Larger Projects – Contract Prices of $25,000 or more
Under Ohio’s 2012 Residential Construction Service Supplier Act, R.C. 4722.01 et seq., contractors are often prohibited from asking for more than 10% of the total contract price as a down-payment before work begins. The contractor can request that you pay 75% of the cost of any special order items that cannot be returned or reused. Regardless of the maximum rate in the law, remember you can always try to negotiate a lower rate.
This law may not apply to your project, even if the project is for more than $25,000. Assuming you own the property, and you hired a contractor that has sufficient insurance to build a new home, structure, or addition, this law likely will apply to your $25,000 + project. However, if you hired a contractor on a cost-plus basis (where they charge you their actual out-of-pocket labor and material costs, plus an additional amount), which you should almost never do (more on this in the future), then this 10% limitation does not apply to you.
For example, if you are having a brand new addition built on your home for $60,000, but aren’t getting any special order items installed, the most you can be requested to pay as a down-payment before work starts is $6,000. Once work begins, if you previously agreed to pay more, you can be forced to pay more.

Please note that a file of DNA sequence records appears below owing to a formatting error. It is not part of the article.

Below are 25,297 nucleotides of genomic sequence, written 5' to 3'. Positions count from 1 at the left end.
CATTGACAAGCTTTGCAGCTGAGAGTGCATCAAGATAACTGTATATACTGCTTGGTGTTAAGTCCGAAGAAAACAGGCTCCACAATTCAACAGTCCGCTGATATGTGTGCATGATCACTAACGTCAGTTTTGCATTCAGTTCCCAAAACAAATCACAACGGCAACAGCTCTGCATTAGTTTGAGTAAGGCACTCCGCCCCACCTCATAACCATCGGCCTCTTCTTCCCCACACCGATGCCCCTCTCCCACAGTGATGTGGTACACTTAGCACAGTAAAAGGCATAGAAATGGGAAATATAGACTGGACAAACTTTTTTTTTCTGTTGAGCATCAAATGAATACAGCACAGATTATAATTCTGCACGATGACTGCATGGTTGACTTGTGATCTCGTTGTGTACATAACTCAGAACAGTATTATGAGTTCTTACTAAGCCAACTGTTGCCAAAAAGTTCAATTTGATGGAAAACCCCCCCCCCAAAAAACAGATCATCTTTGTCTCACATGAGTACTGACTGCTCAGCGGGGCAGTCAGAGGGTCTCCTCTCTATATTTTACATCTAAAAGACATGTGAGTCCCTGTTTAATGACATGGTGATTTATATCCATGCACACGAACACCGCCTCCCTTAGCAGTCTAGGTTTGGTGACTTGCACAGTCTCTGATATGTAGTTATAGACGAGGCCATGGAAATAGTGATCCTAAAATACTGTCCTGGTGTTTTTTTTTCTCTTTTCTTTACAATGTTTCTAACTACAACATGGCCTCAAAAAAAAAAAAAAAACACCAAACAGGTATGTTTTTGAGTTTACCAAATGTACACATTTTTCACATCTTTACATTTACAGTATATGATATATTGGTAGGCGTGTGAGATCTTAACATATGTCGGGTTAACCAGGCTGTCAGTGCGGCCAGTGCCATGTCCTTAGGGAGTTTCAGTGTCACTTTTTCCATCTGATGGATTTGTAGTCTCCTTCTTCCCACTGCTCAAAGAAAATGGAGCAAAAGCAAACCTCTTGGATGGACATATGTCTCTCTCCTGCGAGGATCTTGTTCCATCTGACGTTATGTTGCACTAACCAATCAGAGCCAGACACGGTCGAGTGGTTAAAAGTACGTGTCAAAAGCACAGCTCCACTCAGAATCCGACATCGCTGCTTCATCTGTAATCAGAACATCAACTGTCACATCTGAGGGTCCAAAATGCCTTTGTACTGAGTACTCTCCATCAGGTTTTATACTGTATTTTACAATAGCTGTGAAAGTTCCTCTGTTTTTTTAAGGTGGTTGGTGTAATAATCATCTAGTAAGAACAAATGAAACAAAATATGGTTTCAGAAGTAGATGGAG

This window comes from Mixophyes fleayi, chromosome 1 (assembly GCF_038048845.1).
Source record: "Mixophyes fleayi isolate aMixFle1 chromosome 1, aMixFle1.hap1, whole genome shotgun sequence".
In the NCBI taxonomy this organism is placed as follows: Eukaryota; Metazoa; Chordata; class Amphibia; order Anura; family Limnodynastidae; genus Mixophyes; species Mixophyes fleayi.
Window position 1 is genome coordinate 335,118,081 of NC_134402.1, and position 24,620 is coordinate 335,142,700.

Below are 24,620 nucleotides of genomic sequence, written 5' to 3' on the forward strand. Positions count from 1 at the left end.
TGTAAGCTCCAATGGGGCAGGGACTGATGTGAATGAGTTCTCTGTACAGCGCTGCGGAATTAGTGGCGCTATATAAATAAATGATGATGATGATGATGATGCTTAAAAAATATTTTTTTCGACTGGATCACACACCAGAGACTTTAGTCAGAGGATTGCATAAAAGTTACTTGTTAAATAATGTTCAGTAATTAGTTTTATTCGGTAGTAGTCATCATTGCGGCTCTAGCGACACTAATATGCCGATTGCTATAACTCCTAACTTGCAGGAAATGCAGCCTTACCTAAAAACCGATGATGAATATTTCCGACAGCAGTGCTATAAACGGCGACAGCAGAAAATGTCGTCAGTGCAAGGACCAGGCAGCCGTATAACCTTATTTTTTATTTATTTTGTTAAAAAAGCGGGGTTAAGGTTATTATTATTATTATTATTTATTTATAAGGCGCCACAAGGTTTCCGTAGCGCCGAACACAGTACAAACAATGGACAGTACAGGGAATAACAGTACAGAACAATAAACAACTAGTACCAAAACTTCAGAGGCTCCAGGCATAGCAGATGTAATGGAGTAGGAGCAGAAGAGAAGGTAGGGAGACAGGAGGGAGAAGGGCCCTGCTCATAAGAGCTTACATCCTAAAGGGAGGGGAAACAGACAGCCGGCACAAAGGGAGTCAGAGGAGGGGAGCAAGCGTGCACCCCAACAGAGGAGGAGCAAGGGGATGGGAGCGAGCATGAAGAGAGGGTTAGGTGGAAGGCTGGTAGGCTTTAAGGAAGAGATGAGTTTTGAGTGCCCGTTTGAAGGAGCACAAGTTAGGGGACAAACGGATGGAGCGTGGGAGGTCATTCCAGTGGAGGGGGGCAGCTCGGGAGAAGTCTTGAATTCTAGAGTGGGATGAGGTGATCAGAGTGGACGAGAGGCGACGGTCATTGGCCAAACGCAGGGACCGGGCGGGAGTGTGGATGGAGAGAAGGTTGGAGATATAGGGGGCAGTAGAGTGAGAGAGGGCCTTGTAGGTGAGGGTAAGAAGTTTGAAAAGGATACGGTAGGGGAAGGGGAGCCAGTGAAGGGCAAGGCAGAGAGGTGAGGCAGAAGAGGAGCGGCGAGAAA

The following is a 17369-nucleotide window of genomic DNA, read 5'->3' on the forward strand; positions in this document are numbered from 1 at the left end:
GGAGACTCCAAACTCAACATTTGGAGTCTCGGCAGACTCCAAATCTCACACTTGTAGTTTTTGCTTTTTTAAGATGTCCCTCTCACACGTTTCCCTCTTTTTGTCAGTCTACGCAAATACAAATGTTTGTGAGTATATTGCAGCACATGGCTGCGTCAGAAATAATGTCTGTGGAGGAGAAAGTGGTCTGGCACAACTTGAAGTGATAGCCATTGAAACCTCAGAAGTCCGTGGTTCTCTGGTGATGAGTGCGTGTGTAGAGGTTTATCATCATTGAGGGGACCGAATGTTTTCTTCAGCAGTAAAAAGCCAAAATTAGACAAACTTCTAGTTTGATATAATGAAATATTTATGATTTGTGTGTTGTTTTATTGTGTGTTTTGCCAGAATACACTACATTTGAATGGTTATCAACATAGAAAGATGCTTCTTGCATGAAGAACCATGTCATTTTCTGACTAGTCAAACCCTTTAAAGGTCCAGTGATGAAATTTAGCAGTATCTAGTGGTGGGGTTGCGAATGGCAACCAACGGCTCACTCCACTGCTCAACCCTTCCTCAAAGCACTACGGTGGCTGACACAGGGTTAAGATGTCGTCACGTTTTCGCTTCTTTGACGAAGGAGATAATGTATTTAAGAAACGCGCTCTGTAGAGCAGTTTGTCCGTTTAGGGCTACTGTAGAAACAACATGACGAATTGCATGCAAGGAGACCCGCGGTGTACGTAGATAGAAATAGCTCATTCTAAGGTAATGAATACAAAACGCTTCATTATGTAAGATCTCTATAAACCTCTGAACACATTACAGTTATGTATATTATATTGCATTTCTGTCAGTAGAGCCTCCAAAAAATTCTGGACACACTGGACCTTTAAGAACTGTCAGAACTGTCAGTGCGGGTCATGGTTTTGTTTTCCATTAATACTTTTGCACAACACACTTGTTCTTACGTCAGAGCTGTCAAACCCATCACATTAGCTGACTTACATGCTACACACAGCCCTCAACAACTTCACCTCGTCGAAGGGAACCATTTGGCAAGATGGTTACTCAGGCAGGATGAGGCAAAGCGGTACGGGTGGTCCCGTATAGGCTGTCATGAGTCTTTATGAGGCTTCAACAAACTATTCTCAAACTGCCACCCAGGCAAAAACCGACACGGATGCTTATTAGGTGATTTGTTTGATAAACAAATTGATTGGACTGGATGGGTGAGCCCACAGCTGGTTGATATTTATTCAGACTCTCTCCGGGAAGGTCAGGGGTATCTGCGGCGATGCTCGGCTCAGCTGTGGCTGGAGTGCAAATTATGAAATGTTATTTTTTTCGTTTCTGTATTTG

On the other hand, if you are having the same addition built, but it is going to cost $75,000 because of a $15,000 set of custom made-to-order cabinets, the contractor might be able to force you to pay between $11,250 and $18,750 ($7,500 + $11,250) as a down-payment before work starts. I give a range because the law is a little ambiguous, and could be interpreted to say the 75% of custom items is in addition to the 10%, or the 75% of the custom items is in lieu of the 10%. That will eventually be worked out by the courts or clarified through amendment later.
Smaller Projects – Less than $25,000
On smaller projects, there is often no legal limit or maximum for a down-payment. Here, negotiation is even more important. We have seen the contractors we sue demand anywhere between 10% to 50% of the total project price upfront. Putting 50% or even 25% down as a deposit is dangerous, and may be excessive for your project. What happens if you pay a contractor $12,500 upfront? Can you afford to throw that money away if they disappear on you? Can you afford to pay it again to a replacement contractor? As a consumer, you want to keep that initial deposit amount as close to 0% as practicable. Clearly there is room to negotiate.